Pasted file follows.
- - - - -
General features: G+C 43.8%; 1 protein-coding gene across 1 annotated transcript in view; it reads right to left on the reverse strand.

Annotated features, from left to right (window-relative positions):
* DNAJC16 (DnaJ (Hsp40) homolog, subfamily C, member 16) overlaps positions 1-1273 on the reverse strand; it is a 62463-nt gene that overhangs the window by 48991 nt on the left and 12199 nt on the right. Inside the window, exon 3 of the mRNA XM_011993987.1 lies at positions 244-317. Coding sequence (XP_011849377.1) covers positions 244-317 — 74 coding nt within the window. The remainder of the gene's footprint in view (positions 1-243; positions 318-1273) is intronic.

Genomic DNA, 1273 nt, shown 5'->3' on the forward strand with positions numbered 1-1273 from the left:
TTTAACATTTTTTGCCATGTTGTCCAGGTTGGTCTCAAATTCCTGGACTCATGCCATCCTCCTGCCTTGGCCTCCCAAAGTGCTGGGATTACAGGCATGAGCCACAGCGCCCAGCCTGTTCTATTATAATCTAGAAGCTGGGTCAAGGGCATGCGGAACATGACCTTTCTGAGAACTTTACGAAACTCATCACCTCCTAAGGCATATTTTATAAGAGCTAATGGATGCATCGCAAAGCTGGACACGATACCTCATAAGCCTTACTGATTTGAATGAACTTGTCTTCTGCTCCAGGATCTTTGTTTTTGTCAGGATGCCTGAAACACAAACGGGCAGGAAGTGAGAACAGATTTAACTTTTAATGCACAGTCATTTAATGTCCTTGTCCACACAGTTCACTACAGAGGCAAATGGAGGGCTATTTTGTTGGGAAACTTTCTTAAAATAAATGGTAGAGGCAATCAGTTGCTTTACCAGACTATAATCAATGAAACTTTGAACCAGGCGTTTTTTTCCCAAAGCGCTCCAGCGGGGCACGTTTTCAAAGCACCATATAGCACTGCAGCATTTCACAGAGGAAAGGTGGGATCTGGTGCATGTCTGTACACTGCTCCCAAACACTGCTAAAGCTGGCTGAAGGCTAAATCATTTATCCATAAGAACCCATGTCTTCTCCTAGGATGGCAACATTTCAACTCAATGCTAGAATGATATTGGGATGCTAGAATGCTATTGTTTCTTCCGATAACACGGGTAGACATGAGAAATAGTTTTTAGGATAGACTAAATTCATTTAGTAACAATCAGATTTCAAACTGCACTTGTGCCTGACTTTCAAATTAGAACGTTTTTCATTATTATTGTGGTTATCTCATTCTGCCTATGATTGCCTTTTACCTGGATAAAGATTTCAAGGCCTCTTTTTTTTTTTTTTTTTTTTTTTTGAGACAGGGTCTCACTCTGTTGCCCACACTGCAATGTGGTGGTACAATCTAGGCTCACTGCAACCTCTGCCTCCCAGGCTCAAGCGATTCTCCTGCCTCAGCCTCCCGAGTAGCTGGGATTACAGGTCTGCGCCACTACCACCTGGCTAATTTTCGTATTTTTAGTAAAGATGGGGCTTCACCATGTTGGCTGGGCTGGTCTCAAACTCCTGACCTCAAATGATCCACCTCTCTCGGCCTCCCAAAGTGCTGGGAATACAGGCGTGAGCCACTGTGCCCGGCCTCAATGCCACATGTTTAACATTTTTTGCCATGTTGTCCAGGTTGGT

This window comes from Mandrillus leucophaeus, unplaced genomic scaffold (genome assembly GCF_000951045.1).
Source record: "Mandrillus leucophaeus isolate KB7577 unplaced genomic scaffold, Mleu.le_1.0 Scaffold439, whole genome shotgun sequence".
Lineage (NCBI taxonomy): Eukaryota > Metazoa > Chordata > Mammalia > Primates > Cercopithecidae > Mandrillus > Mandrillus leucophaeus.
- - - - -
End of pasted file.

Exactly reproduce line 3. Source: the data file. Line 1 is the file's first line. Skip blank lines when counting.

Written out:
* DNAJC16 (DnaJ (Hsp40) homolog, subfamily C, member 16) overlaps positions 1-1273 on the reverse strand; it is a 62463-nt gene that overhangs the window by 48991 nt on the left and 12199 nt on the right. Inside the window, exon 3 of the mRNA XM_011993987.1 lies at positions 244-317. Coding sequence (XP_011849377.1) covers positions 244-317 — 74 coding nt within the window. The remainder of the gene's footprint in view (positions 1-243; positions 318-1273) is intronic.